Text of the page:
All through the second night, endless swathes of purple cloud impregnated with rain launched over the walls of the castle like fortress that guarded El Nido. The swirling carpet broiled and shrieked, but most of its venom smashed furiously into the ocean in front of the seaside village.
On the third day a single bird sang, but no bird of its species answered. It called, dancing in flight to another perch it thought it remembered, and called again. No answer.
Hugh arrived at the door, glanced at the bird, then saw Stella inside, still sleeping.
“How can you sleep in this heat?” he asked.
“What time is it?”
“Day time. Come, I’ve brought us some water, and a bag of fruit.”
He put a yellow plastic bucket on a small table, and tossed an avocado at her.
An hour later they were walking down the sun drenched streets. A few individuals, all natives, made brief appearances. Either to hang up washing, or to sweep mud out of their homes.
The shops were empty, except one.
A blonde, curly haired woman wearing an XXL red shirt with a white cross and small Kunstler script with the word SWITZERLAND on it, was unpacking small boxes onto a glass cabinet when they stepped inside. A bell tinkled.
“Are you open for business?”
The woman didn’t look up.
“Hello, excuse me?” Stella said, bounding up to her, her hands slapping down on the glass.
From her face she seemed intoxicated with something. Her nose was red, her eyes glazed.
Hugh looked at the boxes in her hands. She was opening them up, examining each compass.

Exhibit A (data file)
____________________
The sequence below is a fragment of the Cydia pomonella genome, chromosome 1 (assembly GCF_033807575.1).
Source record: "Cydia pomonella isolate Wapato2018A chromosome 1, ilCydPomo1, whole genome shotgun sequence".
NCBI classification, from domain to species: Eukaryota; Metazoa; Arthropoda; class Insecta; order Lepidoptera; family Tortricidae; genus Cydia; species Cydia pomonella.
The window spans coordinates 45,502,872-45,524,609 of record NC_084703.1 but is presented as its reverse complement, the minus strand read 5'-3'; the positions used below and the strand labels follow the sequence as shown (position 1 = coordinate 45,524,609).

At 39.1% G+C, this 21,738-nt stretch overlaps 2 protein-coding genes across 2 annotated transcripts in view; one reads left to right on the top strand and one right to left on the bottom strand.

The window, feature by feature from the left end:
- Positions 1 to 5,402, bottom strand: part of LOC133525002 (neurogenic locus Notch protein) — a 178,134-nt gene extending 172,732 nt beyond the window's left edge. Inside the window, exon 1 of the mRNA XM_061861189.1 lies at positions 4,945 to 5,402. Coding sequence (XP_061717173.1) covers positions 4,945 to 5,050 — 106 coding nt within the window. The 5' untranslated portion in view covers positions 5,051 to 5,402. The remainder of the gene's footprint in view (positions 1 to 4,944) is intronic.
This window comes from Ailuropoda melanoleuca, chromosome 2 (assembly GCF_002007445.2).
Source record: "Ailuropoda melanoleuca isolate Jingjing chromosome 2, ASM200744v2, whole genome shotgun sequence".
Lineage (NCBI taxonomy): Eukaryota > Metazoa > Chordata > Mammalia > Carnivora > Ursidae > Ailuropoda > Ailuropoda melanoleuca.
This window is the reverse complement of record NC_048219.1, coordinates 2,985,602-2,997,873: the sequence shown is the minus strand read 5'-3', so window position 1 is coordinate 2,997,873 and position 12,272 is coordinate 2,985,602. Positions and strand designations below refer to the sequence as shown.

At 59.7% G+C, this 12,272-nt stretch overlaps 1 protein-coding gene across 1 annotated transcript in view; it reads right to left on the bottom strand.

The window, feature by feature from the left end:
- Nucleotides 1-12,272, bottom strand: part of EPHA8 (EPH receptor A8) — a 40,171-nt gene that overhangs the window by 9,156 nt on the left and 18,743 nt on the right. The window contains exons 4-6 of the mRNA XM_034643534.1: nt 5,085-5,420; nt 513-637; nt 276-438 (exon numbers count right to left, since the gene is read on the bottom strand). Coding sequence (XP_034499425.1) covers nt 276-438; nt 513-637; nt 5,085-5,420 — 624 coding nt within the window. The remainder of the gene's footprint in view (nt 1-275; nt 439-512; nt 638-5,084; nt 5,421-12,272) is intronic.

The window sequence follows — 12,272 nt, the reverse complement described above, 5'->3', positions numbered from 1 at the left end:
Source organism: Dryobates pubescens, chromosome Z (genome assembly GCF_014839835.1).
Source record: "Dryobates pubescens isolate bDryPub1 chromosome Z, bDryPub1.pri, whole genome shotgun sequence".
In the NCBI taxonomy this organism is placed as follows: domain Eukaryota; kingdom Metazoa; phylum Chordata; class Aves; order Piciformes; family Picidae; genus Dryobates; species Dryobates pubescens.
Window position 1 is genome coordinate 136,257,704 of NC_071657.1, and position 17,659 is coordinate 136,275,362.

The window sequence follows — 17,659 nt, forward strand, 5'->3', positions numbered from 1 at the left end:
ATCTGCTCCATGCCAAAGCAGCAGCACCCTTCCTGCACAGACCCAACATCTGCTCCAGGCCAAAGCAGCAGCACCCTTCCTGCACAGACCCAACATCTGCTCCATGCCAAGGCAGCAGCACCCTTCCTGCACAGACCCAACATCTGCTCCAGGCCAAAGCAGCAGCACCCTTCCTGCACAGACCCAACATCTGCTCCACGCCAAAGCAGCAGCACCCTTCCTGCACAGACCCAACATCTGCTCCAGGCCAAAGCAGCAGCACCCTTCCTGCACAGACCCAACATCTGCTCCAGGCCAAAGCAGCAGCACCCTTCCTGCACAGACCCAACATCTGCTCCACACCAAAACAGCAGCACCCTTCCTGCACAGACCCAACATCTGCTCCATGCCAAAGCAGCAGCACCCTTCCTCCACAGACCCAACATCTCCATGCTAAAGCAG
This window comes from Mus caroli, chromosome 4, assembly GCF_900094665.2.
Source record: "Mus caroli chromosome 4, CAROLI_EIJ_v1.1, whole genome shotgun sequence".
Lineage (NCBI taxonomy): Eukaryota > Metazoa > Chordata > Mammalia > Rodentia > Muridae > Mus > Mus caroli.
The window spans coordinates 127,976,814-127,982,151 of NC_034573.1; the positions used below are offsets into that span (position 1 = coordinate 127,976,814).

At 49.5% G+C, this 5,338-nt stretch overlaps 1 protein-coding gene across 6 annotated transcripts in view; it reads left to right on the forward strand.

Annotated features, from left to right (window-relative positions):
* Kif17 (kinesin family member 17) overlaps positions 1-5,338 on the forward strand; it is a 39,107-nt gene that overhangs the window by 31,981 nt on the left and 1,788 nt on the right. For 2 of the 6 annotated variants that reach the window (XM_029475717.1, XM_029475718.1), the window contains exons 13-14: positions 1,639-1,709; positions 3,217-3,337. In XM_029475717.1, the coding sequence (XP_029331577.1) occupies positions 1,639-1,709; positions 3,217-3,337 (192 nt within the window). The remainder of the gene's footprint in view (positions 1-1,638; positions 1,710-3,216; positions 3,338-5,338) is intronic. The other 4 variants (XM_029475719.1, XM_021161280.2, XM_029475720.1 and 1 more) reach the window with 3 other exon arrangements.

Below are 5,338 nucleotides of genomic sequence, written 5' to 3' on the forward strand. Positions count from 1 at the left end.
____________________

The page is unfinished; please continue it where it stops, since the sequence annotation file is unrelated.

“Got,” she said. “Oh my Got.” A quivering hand covered her mouth, and her eyes suddenly overflowed with worry.
“What is it?” Stella asked, looking up at Hugh.
“The compasses are all pointing away from ze true nort. They shoot be pointing dat way,” and she quickly stabbed a finger at the door behind them.
Hugh opened a box, and removed the compass: the needle was pointing south.
“What does that mean?” Stella said, her eyes swivelling from the one adult to the other.
“I don’t know,” Hugh said. He glanced quickly at the woman, and cupped the back of Stella’s soft head in his hand.
“Your airplane iss waiting.”
“I know,” Stella answered. She lifted her chin, took Hugh’s hand and pulled him deeper into the shop.
It was while they were fingering t-shirts that they heard her step out.
“Are you the owner?” Hugh asked.
After a moment her face re-appeared at the door. “No. Ze owner hass gone to Zingapore. Most people haf.”
“Well, we’ve like to get something here. Although I’m not sure how to pay for it.”
“Take vhat you vant.”
“Haven’t you heard? Money doezn’t have any value nhow. Seems evzyvere people are juss looking for ze food and shelter. Zee you,” and she walked away.
The man and the child watched her go, then looked at each other, eyebrows suspended in disbelief.
Then they slowly turned their attention to what was in the store. Hugh selected a few scarlet bandanas, sun protection cream, a sunhat, and a white t-shirt that said: Paradise is Palawan. Stella found a ripoff Oakley shirt, and screamed when she found a surfboard behind wetsuits hanging in the corner.